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Tuesday, January 11, 2011

Kitchen Fire

Have you ever had to wake up and figured, by how disoriented you were, that it must be far into the middle of the night, only to realize that you had been asleep for just 30 minutes? That's exactly how this call was. Thank goodness the lights turn on when we get a call because I snoozed right through the tones. Someday I'm sure I'll wake up in my own bed with the lights on and assume we have a call.


I jumped out of bed and headed to the apparatus bay. As I was jumping into my turnout pants I asked my captain where we were headed. When he said a structure fire I kicked into gear. I grabbed my turnout jacket, swinging it over my head and sliding my arms into the sleeves. Once I was buttoned up I jumped into my seat and slipped on my SCBA harness. As we pulled out of the station I checked my radio to make sure I was on the right channel. Once all this was done it was time to sit back and enjoy rolling code 3 to a structure fire.

We arrived on the scene to find a condominium 4-plex with just a little bit of smoke showing. There was a young woman standing outside of her open garage. I jumped off the rig and she explained that her kitchen was on fire. She said had left a pot of oil (for making french fries) on the stove and went upstairs for a minute and that when she came back her kitchen was ablaze.

I walked through the garage and into the house to see if it was indeed her kitchen or just a pot on the stove. Sure enough, her kitchen was on fire.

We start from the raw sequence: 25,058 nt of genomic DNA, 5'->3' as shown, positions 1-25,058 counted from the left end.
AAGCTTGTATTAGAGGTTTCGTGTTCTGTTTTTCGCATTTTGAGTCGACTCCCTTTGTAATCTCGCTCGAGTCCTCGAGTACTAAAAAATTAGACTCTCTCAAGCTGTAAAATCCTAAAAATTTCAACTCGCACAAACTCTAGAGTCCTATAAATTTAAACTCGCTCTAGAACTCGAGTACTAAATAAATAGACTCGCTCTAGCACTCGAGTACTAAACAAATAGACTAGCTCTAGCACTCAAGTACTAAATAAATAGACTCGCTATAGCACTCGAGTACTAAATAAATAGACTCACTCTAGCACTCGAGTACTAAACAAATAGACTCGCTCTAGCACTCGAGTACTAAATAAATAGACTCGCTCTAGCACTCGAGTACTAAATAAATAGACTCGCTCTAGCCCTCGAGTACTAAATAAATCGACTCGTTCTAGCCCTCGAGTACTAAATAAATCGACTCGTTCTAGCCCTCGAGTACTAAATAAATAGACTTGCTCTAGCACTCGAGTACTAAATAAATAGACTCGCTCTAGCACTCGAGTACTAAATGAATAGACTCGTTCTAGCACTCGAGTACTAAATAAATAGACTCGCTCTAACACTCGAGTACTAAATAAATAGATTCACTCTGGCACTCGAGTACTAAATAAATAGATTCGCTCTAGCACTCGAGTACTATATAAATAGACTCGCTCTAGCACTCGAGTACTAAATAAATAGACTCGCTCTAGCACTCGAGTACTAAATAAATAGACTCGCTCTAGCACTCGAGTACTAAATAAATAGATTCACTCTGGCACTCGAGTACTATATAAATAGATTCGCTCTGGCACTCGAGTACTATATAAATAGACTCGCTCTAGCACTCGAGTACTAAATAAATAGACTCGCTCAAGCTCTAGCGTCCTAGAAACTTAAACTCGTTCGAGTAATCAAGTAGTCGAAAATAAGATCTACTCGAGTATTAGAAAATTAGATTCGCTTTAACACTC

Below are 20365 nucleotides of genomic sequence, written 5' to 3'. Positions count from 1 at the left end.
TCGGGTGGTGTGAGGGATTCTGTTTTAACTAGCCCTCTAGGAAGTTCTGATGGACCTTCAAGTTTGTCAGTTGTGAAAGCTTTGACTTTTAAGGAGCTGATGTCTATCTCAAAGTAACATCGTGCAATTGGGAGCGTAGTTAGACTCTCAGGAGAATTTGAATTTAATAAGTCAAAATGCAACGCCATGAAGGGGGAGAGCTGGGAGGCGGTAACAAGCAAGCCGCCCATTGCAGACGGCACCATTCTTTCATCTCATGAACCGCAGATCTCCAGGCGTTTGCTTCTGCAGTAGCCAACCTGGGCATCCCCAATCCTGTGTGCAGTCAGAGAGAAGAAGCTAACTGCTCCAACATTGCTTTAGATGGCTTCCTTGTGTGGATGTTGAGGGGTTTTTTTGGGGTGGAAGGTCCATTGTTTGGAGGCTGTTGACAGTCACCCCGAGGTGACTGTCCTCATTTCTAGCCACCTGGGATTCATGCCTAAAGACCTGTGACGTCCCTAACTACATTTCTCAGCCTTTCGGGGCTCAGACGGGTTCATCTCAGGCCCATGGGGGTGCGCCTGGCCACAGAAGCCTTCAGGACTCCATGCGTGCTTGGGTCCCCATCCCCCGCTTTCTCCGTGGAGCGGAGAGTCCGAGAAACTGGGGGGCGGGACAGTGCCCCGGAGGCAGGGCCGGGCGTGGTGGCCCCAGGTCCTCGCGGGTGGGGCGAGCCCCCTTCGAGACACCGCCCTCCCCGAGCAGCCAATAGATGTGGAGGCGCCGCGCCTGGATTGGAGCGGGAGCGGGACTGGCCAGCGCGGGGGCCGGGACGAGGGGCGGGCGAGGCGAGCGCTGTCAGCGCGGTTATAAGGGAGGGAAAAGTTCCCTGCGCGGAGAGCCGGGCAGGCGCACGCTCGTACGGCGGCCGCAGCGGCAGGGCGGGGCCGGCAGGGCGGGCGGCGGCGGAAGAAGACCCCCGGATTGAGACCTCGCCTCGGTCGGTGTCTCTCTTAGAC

I headed back to the engine and pulled a cross lay. At the door I masked up and walked in. The smoke wasn't too thick. The fire was still small so there was very little heat. I walked up to the stove just as if I were going to cook and opened up the bale about half way, only for a second. I directed the short burst of water onto the fire on the stove (allowing me to turn it off) and then repeated the process to the small amount of fire in the cabinets.

Once the fire was out we pulled out some of the cabinets, removed some dry wall and pulled some ceiling to make sure the fire had not extended any where else. While this was going on another crew set up a blower to remove the smoke from the premises.

After everything was done we walked the owners through the condo. They were surprised to see how little was damaged by the fire and how much was damaged by the smoke. Something they didn't notice was the lack of water damage. Thanks to a stellar firefighter (me) that knew enough not to go crazy with the application of water. There was less water on the kitchen floor than if someone had spilled a pitcher of water.

We also inspected the neighbor's condo (the neighbor was a sister of the one who started this fire). We explained to all 30 (seriously, there were a lot) family members about fire safety and the importance of smoke alarms.

And FYI. If you are hurrying to a family member's house because they called you and said their house is on fire, DO NOT PARK IN FRONT OF THE HYDRANT! Bad things have been known to happen to your car.


We were nice and used a different hydrant.....this time.

5 comments:

Silliyak said...

Nice self control on the use of water.

melaniek said...

Awesome! My hubby just ran out the door 10 minutes ago when his pager went off for a call of smoke showing at someones appartment! Stay safe!!

Jen at Cabin Fever said...

Its always a super cool accomplishment to know you used as little water of possible. You'd really think that by now in this day and age that people would have a better handle on fire prevention.

FD5, Retired said...

Been there, done that, we to had lights that came on with the tones.

Stay Safe

Firefighter/Paramedic said...

Melanie- I hope it was a good fire and the your husband is safe.

Jen- She at least had a fire extinguisher in the kitchen....right next to the flaming stove. She couldn't get to it.

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